Euro 2016

Northern Ireland's Jonny Evans eyes up victory over Ukraine

 Jonny Evans cuts a disconsolate figure after Sunday’s defeat to Poland but the Northern Ireland defender is determined to bounce back against Ukraine on Thursday
Picture by PA
Kenny Archer in Villefranche-sur-Saone

AU revoir is a phrase almost everyone knows and Jonny Evans acknowledged that defeat against Ukraine on Thursday will surely mean ‘goodbye’ for Northern Ireland.

Both sides lost their Group C openers on Sunday and the West Bromwich Albion defender accepted that “it might be a make or break for us against Ukraine”.

The consequence of the mostly cautious approach against Poland, with not a single shot on target, is that “it’s put us in a position now that we have to maybe go for it”.

As was always known, one win will probably secure passage to the last 16. Yet a point against Ukraine probably won’t suffice to progress, due to Germany waiting in the last group match.

“It would have been nice to take something from the [Poland] game,” said Evans, “but we know we can’t lose, especially with going to Paris against Germany in the last game, who are going to dominate the game better than anyone.”

Evans agreed that Northern Ireland need to remember how they played to reach France: “I think so. We looked back at games in the past, how we got here, and we tried to emulate that.

“It was a big occasion. The most important thing was to try to take something from the game and it was disappointing that we didn’t.

“It’s put us in a position now that we have to maybe go for it. You might see a different game on Thursday, you might not. I’m sure we’ll analyse the game, see where we can go better, see what we can improve on.”

Northern Ireland fans are looking forward to the clash with Ukraine

Evans took no consolation from the defeat making their task against Ukraine clear, responding: “It would have been nice to have got a point [against Poland].

“At half-time we realised the amount of work we were putting in and we were like, ‘don’t let this pass us by’.

“Footballers will always run themselves into the ground and we know as a team we have to work hard but it can be quite disheartening when you run your socks off and don’t take anything from the game.”

Northern Ireland's Stuart Dallas and Poland's Lukasz Piszczek during the game

Ukraine are very dangerous out wide, with Andriy Yarmolenko and Yevhen Konoplyanka, so Evans knows NI must be strong in the full-back areas:

“Michael [O’Neill] sort of hinted at that… that we might try different things against different teams, especially Ukraine, who are very good from the wide areas.

“Yarmolenko is probably their most dangerous player. He plays off the right side and that’s something Michael has talked about before. We’ll have to analyse this game and see if we can take any positives from certain aspects of our game.

“There were times in the first half where they had a lot of possession but I thought we defended quite well, but on the flip side we found it hard to get out.”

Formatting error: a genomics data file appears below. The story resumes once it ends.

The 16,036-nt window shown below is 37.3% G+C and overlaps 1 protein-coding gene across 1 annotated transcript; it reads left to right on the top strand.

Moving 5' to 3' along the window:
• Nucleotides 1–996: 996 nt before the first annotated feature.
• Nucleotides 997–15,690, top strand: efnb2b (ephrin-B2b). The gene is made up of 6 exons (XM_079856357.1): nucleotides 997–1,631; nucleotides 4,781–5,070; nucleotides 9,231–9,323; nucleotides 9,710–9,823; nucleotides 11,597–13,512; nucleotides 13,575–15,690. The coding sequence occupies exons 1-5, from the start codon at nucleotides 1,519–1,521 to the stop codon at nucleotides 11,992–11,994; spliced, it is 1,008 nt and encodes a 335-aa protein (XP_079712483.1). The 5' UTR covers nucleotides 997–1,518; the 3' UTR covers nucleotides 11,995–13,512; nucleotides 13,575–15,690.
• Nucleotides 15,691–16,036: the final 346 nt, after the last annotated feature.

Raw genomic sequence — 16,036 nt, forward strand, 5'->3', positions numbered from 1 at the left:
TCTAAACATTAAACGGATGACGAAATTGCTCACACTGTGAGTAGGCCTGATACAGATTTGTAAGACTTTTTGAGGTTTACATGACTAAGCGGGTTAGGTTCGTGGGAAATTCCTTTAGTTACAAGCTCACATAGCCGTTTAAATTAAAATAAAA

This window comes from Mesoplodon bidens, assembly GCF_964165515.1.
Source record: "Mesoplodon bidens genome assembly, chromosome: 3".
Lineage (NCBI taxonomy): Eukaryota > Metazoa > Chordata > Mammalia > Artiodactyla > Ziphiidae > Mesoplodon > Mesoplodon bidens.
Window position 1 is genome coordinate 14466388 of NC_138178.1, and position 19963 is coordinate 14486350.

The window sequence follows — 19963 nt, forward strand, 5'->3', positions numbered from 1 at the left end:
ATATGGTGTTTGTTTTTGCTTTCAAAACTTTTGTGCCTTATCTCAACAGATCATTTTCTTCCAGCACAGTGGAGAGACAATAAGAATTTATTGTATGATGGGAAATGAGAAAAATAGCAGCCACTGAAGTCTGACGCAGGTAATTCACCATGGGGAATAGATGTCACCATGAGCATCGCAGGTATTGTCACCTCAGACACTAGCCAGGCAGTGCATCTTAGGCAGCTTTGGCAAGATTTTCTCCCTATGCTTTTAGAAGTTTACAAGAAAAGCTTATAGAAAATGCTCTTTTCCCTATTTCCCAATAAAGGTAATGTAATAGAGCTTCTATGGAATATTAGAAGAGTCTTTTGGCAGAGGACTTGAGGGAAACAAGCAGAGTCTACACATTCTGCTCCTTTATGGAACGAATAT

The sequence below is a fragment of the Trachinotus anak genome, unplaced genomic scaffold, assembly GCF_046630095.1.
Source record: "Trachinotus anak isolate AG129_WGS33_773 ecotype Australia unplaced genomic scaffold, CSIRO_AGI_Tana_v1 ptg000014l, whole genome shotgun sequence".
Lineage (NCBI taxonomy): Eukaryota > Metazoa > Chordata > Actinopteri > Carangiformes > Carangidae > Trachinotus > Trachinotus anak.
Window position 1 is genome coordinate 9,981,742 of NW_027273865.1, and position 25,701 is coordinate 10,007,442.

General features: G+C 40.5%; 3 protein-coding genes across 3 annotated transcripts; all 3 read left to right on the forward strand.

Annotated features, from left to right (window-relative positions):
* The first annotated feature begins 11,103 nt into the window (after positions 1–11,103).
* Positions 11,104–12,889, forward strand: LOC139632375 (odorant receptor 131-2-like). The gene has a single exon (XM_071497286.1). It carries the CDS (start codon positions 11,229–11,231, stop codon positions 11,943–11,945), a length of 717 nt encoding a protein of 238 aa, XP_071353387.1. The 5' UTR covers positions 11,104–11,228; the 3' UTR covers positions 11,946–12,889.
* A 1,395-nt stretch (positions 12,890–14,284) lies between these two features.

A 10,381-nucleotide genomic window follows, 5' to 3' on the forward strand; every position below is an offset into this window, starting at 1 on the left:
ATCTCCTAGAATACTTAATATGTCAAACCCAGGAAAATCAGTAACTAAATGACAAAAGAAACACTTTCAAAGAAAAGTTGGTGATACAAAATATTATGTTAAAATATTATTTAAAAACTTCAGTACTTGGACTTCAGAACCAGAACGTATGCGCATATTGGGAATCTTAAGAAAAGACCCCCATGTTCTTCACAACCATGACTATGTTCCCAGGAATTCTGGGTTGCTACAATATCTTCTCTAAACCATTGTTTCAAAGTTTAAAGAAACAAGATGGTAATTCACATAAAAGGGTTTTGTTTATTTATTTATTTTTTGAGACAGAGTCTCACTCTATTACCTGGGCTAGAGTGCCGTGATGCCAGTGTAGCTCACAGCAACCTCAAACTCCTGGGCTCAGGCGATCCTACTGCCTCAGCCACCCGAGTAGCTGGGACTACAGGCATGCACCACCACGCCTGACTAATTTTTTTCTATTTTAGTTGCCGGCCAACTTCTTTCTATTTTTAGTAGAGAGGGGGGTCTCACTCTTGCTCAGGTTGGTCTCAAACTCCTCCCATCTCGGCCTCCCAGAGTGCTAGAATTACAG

The 28-year-old is happy to move to left-back if required, having already replaced Chris Brunt there at club level with WBA:

“Michael said to me before the tournament started that he might need me to play left-back and I told him that wouldn’t be an issue.

“I’ve played there for West Brom this season. Obviously Brunty’s injury has created a problem for me,” he said with a laugh.

“Shane Ferguson has come in, he was in the League One play-off with Millwall, I thought he played well [against Poland] and he’s another who can step in there so the manager has a few different options to try.”

Northern Ireland fans enjoy their craic to watch the opening Euro 2016 game against Poland on a big screen. Picture by Cliff Donaldson

As for the other end of the pitch, Evans rejected the idea that O’Neill must go with two up front:“No, not necessarily – we didn’t play two up front the whole way through the qualifying campaign so I don’t think that’s necessarily always the answer.

“When a team controls the game and has possession, they’re going to force you back, they’re going to force all your players behind the ball almost. We need to get up try to get up to the ball a bit more.

“They’re such a good side, they made us run about and made it difficult for us, and it was very hot out there.”

The temperature was testing, 23 degrees, something that Evans had barely been through before: “In pre-season games, yeah, but I don’t think I’ve experienced that at international level before, usually they’re night games.

“It was a tough game and Poland passed the ball well. There were times when we couldn’t get up to the ball and have an effect on it, so we were doing a lot of running. 

“I’m sure that’s something the manager will have a look at and we’ll try to stamp our authority a bit more on the game [against Ukraine]”

Euro 2016

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